But that is only part of the story, and one that is significantly enriched by other elements of the plot. When God elected a single community, Israel, His intentions were categorically universal in scope, that in Abraham "all peoples on earth will be blessed" (Genesis 12:3). Those same early Christians who proclaimed Jesus as the only way also imagined heaven populated with "a great multitude that no one could count, from every nation, tribe, people and language" (Revelation 7:9). When we read the Bible carefully we notice how often it features prominent outsiders. This inclusion of outsider stories, Spina argues, is "neither incidental nor haphazard in the biblical witness." These outsider stories often include a significant plot reversal in which the ostensible insider is cast in a negative light and the outsider is portrayed as superior in virtue or faith. In his book Spina considers seven of these stories where the outsider is mainlined and the insider is marginalized--Esau, Tamar (incest), Rahab (a whore), Naaman, Jonah, Ruth (a resident alien who remarries a Hebrew), and the woman at the well in John 4 who had married five times.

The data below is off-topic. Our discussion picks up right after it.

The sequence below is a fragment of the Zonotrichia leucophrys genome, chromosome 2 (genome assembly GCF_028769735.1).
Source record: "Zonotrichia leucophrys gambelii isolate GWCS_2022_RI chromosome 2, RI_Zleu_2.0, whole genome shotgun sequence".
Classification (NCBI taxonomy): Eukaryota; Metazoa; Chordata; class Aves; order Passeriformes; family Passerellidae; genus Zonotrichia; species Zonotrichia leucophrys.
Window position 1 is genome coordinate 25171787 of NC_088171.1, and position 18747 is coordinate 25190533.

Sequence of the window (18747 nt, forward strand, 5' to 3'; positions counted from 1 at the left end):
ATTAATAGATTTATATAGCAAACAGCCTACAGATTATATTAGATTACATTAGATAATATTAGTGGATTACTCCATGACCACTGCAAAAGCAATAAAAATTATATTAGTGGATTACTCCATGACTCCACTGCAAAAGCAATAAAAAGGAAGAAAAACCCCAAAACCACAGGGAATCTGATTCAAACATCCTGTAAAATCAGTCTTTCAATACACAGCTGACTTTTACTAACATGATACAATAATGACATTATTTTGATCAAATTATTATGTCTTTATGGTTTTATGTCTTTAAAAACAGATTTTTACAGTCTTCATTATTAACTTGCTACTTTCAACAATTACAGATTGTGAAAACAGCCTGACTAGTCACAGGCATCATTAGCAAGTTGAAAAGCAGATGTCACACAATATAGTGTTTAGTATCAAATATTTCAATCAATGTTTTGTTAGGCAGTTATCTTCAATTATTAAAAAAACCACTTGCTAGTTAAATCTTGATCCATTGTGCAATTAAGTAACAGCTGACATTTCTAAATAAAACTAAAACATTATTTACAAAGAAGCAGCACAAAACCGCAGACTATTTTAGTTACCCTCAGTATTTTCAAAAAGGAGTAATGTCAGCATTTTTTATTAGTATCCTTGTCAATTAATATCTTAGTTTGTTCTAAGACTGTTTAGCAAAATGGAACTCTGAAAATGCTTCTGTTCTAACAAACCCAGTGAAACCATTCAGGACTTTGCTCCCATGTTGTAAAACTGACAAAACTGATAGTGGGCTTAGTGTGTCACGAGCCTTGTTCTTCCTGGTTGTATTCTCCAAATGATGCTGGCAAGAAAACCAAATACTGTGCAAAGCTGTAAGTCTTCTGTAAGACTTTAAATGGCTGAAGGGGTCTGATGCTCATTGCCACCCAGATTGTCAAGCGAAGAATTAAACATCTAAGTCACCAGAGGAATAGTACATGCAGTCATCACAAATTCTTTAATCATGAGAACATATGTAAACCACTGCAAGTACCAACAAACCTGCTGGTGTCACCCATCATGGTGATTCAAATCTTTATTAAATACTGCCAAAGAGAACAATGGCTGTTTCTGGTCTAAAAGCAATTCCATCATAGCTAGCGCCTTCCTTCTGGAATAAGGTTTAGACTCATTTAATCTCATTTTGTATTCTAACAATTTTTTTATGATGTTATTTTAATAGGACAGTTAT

This book will remind you of Miroslav Volf's Exclusion and Embrace. While Volf is a theologian, Spina is a Biblical scholar, and the goal of the so-called "close reading" that he undertakes is to read these stories as stand-alone objects with their own content, rather than as a subjective social constructions. We must attempt to understand them, in other words, in and of themselves, without recourse to outside sources, especially the trendy, chic, and politically-correct sources of the post-structuralists. I loved this book about such an important Biblical motif, and only wish that Spina had given us a final chapter that reviews and summarizes the themes in a comprehensive fashion, suggesting some contemporary implications and applications.